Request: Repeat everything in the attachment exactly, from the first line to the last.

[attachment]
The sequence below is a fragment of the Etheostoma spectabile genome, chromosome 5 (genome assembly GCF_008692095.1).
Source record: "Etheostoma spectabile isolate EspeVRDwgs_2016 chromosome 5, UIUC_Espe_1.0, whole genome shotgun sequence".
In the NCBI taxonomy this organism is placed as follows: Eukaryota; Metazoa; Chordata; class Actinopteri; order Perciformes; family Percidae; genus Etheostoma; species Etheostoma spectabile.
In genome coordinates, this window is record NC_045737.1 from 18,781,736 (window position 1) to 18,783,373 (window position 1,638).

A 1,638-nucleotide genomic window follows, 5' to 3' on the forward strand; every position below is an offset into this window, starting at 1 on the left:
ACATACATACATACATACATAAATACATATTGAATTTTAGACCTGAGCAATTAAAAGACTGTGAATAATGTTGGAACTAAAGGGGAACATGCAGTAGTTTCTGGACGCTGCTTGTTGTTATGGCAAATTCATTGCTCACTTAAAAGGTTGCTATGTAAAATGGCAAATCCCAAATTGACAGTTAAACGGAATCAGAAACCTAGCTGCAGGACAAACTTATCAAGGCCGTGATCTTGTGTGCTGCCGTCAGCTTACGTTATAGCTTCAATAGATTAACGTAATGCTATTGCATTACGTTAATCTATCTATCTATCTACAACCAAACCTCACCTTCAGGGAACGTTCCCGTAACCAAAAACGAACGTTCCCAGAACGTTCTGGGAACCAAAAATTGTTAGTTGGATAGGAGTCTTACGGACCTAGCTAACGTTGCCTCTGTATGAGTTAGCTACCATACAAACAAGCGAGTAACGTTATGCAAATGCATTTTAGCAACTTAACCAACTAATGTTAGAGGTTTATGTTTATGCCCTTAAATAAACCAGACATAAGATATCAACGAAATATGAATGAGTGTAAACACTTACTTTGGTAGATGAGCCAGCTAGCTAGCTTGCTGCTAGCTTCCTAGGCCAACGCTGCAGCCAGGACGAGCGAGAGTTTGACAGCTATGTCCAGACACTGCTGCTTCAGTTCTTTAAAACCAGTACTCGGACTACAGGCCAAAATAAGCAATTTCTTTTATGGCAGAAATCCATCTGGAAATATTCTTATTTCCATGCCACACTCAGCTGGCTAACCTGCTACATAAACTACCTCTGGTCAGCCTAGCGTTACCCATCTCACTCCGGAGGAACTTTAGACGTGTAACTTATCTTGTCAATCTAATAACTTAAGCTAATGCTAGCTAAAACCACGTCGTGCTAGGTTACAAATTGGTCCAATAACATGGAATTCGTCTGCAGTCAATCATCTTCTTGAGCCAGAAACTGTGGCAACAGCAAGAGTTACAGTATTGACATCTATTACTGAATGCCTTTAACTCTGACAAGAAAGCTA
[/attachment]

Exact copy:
The sequence below is a fragment of the Etheostoma spectabile genome, chromosome 5 (genome assembly GCF_008692095.1).
Source record: "Etheostoma spectabile isolate EspeVRDwgs_2016 chromosome 5, UIUC_Espe_1.0, whole genome shotgun sequence".
In the NCBI taxonomy this organism is placed as follows: Eukaryota; Metazoa; Chordata; class Actinopteri; order Perciformes; family Percidae; genus Etheostoma; species Etheostoma spectabile.
In genome coordinates, this window is record NC_045737.1 from 18,781,736 (window position 1) to 18,783,373 (window position 1,638).

A 1,638-nucleotide genomic window follows, 5' to 3' on the forward strand; every position below is an offset into this window, starting at 1 on the left:
ACATACATACATACATACATAAATACATATTGAATTTTAGACCTGAGCAATTAAAAGACTGTGAATAATGTTGGAACTAAAGGGGAACATGCAGTAGTTTCTGGACGCTGCTTGTTGTTATGGCAAATTCATTGCTCACTTAAAAGGTTGCTATGTAAAATGGCAAATCCCAAATTGACAGTTAAACGGAATCAGAAACCTAGCTGCAGGACAAACTTATCAAGGCCGTGATCTTGTGTGCTGCCGTCAGCTTACGTTATAGCTTCAATAGATTAACGTAATGCTATTGCATTACGTTAATCTATCTATCTATCTACAACCAAACCTCACCTTCAGGGAACGTTCCCGTAACCAAAAACGAACGTTCCCAGAACGTTCTGGGAACCAAAAATTGTTAGTTGGATAGGAGTCTTACGGACCTAGCTAACGTTGCCTCTGTATGAGTTAGCTACCATACAAACAAGCGAGTAACGTTATGCAAATGCATTTTAGCAACTTAACCAACTAATGTTAGAGGTTTATGTTTATGCCCTTAAATAAACCAGACATAAGATATCAACGAAATATGAATGAGTGTAAACACTTACTTTGGTAGATGAGCCAGCTAGCTAGCTTGCTGCTAGCTTCCTAGGCCAACGCTGCAGCCAGGACGAGCGAGAGTTTGACAGCTATGTCCAGACACTGCTGCTTCAGTTCTTTAAAACCAGTACTCGGACTACAGGCCAAAATAAGCAATTTCTTTTATGGCAGAAATCCATCTGGAAATATTCTTATTTCCATGCCACACTCAGCTGGCTAACCTGCTACATAAACTACCTCTGGTCAGCCTAGCGTTACCCATCTCACTCCGGAGGAACTTTAGACGTGTAACTTATCTTGTCAATCTAATAACTTAAGCTAATGCTAGCTAAAACCACGTCGTGCTAGGTTACAAATTGGTCCAATAACATGGAATTCGTCTGCAGTCAATCATCTTCTTGAGCCAGAAACTGTGGCAACAGCAAGAGTTACAGTATTGACATCTATTACTGAATGCCTTTAACTCTGACAAGAAAGCTA